Victim Rights

By Norman Boucher / May/June 2015
May 7th, 2015

Almost a year after President Paxson charged a Sexual Assault Task Force to examine how Brown handles claims of sexual violence, the group issued its final report in early April. Although it recommends twelve specific steps that its members hope will reduce the outrage and distrust surrounding the University’s handling of recent assault cases, the report recognizes the complexity and difficulty of such cases and their resolution.

In its interim report, issued in December 2014, the task force, after many conversations and public forums involving students, faculty, and staff, identified several concerns. Chief among them was a lack of clarity about sexual assault and the University’s policies for addressing it. The information that was available, members of the campus community complained, was dispersed among many websites and campus authorities, making it particularly difficult to find during the emotionally traumatic time when it is most urgently needed.

In addition, students noted that the process of resolving complaints, from filing the initial paperwork to the long wait over the appeal of a University decision, not only did little to aid those devastated by an assault; in some cases it added to the trauma with which a victim was already struggling.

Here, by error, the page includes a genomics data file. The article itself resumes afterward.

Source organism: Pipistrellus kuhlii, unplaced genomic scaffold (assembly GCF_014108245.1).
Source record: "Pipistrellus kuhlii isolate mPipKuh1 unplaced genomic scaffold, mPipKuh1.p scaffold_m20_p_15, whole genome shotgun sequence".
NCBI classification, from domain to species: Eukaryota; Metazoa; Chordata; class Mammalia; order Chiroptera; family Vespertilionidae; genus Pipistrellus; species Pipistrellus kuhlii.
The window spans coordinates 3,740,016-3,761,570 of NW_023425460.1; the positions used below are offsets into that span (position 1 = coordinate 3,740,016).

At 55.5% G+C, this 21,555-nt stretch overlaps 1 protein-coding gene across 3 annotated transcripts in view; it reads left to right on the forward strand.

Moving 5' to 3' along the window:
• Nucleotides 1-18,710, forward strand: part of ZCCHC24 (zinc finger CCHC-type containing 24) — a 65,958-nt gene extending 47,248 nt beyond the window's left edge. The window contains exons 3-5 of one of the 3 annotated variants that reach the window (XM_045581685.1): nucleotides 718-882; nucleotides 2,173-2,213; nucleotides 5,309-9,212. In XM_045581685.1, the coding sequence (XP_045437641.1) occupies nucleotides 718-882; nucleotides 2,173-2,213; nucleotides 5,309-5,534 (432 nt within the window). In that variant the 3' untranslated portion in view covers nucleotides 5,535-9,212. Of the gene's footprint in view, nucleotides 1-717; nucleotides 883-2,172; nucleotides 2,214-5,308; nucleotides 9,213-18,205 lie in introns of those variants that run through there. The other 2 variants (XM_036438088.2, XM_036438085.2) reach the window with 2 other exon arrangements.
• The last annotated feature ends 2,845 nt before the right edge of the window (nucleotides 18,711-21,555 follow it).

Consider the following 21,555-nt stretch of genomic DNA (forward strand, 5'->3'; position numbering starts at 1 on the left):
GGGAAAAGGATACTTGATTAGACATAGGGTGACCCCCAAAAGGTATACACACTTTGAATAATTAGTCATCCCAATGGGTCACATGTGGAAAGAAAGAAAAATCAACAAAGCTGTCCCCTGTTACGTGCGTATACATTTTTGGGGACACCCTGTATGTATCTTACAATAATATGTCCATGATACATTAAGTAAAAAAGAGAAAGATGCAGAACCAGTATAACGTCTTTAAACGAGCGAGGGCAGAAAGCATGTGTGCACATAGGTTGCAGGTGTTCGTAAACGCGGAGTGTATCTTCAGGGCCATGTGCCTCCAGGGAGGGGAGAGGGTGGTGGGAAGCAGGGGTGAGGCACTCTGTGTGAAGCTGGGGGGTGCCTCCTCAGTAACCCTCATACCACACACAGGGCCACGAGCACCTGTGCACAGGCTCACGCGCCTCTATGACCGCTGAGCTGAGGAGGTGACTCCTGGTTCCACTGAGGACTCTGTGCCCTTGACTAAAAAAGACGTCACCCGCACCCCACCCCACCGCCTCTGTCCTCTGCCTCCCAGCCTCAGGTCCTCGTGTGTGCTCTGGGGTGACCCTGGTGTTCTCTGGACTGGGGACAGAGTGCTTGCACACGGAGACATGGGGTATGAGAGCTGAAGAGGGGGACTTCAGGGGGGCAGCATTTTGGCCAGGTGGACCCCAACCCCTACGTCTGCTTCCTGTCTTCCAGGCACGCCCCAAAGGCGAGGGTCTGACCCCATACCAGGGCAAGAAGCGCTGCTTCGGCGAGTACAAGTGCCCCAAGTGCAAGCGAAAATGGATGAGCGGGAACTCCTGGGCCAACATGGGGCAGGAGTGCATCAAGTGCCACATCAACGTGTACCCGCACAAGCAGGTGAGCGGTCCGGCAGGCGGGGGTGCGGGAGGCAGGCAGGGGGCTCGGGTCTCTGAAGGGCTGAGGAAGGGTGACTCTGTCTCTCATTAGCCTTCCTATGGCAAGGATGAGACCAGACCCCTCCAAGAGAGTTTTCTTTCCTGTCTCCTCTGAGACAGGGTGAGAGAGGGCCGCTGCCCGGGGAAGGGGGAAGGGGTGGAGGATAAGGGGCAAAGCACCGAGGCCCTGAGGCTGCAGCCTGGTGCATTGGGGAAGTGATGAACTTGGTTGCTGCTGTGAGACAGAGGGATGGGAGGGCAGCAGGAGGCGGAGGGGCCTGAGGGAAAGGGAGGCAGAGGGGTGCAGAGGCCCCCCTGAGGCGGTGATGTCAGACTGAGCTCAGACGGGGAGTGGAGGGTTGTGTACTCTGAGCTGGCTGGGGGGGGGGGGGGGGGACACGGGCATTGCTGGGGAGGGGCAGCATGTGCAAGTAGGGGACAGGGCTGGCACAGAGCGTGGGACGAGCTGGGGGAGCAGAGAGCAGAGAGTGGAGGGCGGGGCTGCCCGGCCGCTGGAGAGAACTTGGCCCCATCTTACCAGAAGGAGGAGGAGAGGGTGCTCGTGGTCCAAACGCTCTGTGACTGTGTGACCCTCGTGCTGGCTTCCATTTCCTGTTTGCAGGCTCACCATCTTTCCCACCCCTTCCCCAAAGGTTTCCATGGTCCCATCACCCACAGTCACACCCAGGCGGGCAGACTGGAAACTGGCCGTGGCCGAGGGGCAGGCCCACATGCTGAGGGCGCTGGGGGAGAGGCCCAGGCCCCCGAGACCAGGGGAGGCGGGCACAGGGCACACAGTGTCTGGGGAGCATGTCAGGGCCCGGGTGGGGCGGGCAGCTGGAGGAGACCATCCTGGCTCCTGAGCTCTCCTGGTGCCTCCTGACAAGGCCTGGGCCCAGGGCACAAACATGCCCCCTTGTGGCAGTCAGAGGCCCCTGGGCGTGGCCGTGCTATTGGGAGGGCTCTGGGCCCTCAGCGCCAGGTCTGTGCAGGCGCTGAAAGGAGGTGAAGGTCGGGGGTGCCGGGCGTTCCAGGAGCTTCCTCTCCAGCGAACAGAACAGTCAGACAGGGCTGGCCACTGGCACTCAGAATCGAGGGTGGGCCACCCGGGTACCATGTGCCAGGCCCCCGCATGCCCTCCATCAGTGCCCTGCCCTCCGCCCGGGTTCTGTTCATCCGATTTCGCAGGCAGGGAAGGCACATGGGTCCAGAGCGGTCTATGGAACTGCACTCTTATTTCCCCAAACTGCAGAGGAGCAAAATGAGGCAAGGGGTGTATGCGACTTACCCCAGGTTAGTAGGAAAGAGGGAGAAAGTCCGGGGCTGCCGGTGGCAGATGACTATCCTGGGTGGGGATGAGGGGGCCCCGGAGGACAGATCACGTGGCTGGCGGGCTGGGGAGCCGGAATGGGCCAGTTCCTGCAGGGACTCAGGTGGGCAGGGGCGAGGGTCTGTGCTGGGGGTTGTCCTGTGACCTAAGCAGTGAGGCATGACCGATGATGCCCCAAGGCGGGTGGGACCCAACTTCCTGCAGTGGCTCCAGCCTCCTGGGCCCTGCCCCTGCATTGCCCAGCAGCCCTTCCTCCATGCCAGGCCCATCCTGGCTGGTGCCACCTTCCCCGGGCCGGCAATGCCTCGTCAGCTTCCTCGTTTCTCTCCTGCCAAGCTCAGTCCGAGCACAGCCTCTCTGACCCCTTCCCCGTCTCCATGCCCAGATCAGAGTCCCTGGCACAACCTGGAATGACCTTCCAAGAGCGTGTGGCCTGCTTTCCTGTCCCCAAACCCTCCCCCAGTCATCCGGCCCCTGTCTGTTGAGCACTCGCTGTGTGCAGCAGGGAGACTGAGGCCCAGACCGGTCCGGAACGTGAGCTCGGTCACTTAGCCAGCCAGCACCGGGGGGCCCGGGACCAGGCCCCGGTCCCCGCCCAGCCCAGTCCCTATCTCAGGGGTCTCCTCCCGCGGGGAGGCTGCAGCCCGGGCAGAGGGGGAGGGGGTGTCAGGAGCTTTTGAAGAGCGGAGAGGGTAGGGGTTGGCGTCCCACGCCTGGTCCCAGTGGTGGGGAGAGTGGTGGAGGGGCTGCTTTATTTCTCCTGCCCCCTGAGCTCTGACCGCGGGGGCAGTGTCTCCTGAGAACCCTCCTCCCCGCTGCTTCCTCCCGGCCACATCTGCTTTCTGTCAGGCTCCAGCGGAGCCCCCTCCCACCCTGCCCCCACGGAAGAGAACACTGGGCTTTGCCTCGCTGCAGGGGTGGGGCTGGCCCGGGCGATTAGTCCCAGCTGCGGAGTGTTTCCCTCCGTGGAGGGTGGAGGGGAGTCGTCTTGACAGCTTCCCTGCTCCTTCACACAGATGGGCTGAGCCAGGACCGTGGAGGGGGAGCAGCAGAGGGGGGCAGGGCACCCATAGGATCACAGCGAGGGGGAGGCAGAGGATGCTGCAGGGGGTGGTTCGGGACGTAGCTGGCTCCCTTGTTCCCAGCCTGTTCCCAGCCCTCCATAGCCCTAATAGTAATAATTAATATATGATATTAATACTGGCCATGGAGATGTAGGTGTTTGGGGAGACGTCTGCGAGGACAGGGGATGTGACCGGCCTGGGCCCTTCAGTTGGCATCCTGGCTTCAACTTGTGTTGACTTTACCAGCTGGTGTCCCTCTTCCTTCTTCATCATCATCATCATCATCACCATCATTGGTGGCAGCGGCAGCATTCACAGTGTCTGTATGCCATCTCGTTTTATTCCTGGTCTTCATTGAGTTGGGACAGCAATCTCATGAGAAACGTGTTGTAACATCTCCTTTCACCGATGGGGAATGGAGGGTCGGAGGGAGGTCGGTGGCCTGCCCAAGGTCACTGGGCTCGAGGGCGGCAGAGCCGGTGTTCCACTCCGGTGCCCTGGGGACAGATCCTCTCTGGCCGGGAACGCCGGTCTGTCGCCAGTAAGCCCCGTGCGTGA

The task force also heard from many students and victim advocates that the punishment for assaulters was too lenient, especially when they were allowed to remain on campus while their appeals were heard.

December’s interim report included some recommendations that have since been implemented. At the heart of the final report’s recommendations is the centralization of all resources and processes relating to sexual assault under a new Title IX office. It will educate the campus on this issue, oversee the administration of the sexual-assault complaint process, and implement the Sexual Assault Task Force recommendations. (Title IX is the federal law that prohibits discrimination based on gender at educational institutions accepting federal funding.) In early April, President Paxson hired Amanda Walsh of Boston’s Victim Rights Law Center to head this new office.

By putting the Title IX officer in charge of all matters relating to sexual assaults, the University hopes it can monitor more closely the frequency of such assaults on campus and communicate more effectively with victims about the progress and disposition of their complaints.

Although campus disciplinary proceedings are not legal cases, the task force recommends that complainants and responders be allowed to have legal counsel and will provide a list of pro bono lawyers if necessary. The task force also recommends mandatory training for students, staff, and faculty for sexual and gender-based violence.
Most importantly, the final report calls for establishing a unified and clear anti-harassment policy, as well as a clearly described process “for the receipt, investigation, and informal and formal resolution of complaints of conduct.”

“We are under no illusion,” the task force writes, “that adopting … our recommendations will eradicate violence, bias, discrimination, exploitation of privilege, and abuse surrounding sexual and gender-based violence and harassment on the Brown campus.”

Illustration by Tim Cook. 

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May/June 2015